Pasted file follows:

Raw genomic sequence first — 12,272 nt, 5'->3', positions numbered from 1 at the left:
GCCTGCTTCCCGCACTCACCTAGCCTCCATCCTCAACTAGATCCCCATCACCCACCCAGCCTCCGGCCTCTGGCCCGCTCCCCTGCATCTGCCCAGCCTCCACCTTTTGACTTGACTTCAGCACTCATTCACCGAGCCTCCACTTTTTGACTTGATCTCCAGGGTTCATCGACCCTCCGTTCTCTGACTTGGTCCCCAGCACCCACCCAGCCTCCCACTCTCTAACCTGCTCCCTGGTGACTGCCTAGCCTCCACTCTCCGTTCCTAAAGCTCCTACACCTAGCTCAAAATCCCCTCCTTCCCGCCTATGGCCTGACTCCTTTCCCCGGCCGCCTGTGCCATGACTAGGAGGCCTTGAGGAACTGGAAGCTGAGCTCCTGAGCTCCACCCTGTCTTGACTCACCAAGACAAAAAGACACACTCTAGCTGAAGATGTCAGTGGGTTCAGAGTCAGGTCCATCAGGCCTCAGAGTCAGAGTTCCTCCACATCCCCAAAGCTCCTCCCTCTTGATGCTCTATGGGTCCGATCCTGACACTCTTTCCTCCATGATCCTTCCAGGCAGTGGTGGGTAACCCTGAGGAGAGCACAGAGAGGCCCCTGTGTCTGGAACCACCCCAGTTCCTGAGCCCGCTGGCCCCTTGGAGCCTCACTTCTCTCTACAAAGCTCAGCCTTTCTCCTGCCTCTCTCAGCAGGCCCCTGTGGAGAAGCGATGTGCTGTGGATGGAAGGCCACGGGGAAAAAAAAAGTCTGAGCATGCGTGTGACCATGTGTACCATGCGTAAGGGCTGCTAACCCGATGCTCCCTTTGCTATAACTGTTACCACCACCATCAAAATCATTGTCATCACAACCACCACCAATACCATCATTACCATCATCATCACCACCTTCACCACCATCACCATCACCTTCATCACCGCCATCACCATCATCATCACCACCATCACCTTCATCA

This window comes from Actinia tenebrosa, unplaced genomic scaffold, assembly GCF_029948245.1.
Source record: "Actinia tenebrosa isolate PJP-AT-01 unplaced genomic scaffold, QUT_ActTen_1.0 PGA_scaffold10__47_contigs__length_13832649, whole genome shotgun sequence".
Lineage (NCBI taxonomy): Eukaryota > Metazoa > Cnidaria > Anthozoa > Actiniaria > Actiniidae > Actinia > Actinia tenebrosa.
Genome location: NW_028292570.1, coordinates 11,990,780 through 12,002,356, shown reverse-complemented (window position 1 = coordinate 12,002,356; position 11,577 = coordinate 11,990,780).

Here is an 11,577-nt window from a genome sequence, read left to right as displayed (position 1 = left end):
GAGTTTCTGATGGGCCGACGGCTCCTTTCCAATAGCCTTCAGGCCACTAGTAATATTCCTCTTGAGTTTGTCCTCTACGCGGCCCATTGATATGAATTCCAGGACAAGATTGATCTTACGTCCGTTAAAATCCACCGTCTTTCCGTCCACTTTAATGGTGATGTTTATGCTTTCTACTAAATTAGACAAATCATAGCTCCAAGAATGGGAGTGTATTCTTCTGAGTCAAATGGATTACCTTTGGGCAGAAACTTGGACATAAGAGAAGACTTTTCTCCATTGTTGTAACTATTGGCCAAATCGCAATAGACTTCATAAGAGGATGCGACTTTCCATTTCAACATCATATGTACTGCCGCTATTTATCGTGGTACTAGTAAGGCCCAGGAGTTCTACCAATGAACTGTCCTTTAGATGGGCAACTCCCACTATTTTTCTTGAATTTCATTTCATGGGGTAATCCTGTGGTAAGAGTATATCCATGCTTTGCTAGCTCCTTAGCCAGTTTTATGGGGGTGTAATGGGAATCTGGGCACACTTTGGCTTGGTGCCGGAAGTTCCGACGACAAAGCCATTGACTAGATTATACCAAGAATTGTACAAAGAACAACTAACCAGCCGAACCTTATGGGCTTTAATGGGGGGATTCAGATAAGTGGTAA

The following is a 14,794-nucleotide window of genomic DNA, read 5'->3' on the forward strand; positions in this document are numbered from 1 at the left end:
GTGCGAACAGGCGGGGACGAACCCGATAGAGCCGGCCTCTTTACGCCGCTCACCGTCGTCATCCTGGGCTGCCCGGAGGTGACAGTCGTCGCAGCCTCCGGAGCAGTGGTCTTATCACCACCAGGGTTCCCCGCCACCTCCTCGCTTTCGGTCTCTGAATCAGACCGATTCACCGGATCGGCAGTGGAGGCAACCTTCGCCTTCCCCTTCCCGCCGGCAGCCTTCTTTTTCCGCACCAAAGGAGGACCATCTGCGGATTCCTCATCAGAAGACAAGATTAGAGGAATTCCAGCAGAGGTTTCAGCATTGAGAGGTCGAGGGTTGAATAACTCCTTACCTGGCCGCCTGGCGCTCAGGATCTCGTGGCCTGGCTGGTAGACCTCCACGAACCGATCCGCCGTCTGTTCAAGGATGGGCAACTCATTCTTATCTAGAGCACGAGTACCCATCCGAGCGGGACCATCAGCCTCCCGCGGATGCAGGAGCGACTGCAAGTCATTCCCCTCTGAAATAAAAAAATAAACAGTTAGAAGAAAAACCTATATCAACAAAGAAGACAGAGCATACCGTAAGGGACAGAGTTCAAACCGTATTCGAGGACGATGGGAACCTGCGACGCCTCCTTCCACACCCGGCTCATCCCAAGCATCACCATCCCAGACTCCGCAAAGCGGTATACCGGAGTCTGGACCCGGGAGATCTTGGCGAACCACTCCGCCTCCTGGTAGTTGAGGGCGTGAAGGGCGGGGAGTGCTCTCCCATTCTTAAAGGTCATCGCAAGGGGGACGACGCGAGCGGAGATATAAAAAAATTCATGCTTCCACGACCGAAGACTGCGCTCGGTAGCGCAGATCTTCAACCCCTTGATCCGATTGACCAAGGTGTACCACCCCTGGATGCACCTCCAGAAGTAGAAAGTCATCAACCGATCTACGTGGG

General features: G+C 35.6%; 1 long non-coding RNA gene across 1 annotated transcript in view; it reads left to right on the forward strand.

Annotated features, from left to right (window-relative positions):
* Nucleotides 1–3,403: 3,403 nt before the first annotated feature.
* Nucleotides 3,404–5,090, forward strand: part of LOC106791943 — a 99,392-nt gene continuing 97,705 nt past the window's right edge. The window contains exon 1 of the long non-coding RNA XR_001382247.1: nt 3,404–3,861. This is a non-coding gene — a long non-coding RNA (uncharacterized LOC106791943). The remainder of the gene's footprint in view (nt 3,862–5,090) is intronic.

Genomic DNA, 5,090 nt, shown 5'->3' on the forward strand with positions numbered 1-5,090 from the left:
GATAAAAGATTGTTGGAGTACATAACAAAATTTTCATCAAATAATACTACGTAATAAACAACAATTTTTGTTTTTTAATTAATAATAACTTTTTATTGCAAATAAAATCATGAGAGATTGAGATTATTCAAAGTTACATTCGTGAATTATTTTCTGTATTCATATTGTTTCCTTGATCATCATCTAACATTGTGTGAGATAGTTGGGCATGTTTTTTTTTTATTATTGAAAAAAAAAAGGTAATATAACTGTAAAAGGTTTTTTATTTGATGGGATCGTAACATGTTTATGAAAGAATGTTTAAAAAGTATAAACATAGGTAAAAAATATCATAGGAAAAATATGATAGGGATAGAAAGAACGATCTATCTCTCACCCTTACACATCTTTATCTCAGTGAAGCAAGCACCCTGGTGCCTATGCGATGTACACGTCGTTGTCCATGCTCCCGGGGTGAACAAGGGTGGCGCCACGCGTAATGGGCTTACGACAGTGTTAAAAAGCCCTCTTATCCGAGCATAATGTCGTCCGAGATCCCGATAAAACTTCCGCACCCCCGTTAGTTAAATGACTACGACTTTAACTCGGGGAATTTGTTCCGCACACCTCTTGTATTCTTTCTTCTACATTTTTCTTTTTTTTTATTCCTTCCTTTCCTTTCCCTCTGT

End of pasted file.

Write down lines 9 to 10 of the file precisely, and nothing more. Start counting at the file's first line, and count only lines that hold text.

The following is a 14,794-nucleotide window of genomic DNA, read 5'->3' on the forward strand; positions in this document are numbered from 1 at the left end:
GTGCGAACAGGCGGGGACGAACCCGATAGAGCCGGCCTCTTTACGCCGCTCACCGTCGTCATCCTGGGCTGCCCGGAGGTGACAGTCGTCGCAGCCTCCGGAGCAGTGGTCTTATCACCACCAGGGTTCCCCGCCACCTCCTCGCTTTCGGTCTCTGAATCAGACCGATTCACCGGATCGGCAGTGGAGGCAACCTTCGCCTTCCCCTTCCCGCCGGCAGCCTTCTTTTTCCGCACCAAAGGAGGACCATCTGCGGATTCCTCATCAGAAGACAAGATTAGAGGAATTCCAGCAGAGGTTTCAGCATTGAGAGGTCGAGGGTTGAATAACTCCTTACCTGGCCGCCTGGCGCTCAGGATCTCGTGGCCTGGCTGGTAGACCTCCACGAACCGATCCGCCGTCTGTTCAAGGATGGGCAACTCATTCTTATCTAGAGCACGAGTACCCATCCGAGCGGGACCATCAGCCTCCCGCGGATGCAGGAGCGACTGCAAGTCATTCCCCTCTGAAATAAAAAAATAAACAGTTAGAAGAAAAACCTATATCAACAAAGAAGACAGAGCATACCGTAAGGGACAGAGTTCAAACCGTATTCGAGGACGATGGGAACCTGCGACGCCTCCTTCCACACCCGGCTCATCCCAAGCATCACCATCCCAGACTCCGCAAAGCGGTATACCGGAGTCTGGACCCGGGAGATCTTGGCGAACCACTCCGCCTCCTGGTAGTTGAGGGCGTGAAGGGCGGGGAGTGCTCTCCCATTCTTAAAGGTCATCGCAAGGGGGACGACGCGAGCGGAGATATAAAAAAATTCATGCTTCCACGACCGAAGACTGCGCTCGGTAGCGCAGATCTTCAACCCCTTGATCCGATTGACCAAGGTGTACCACCCCTGGATGCACCTCCAGAAGTAGAAAGTCATCAACCGATCTACGTGGG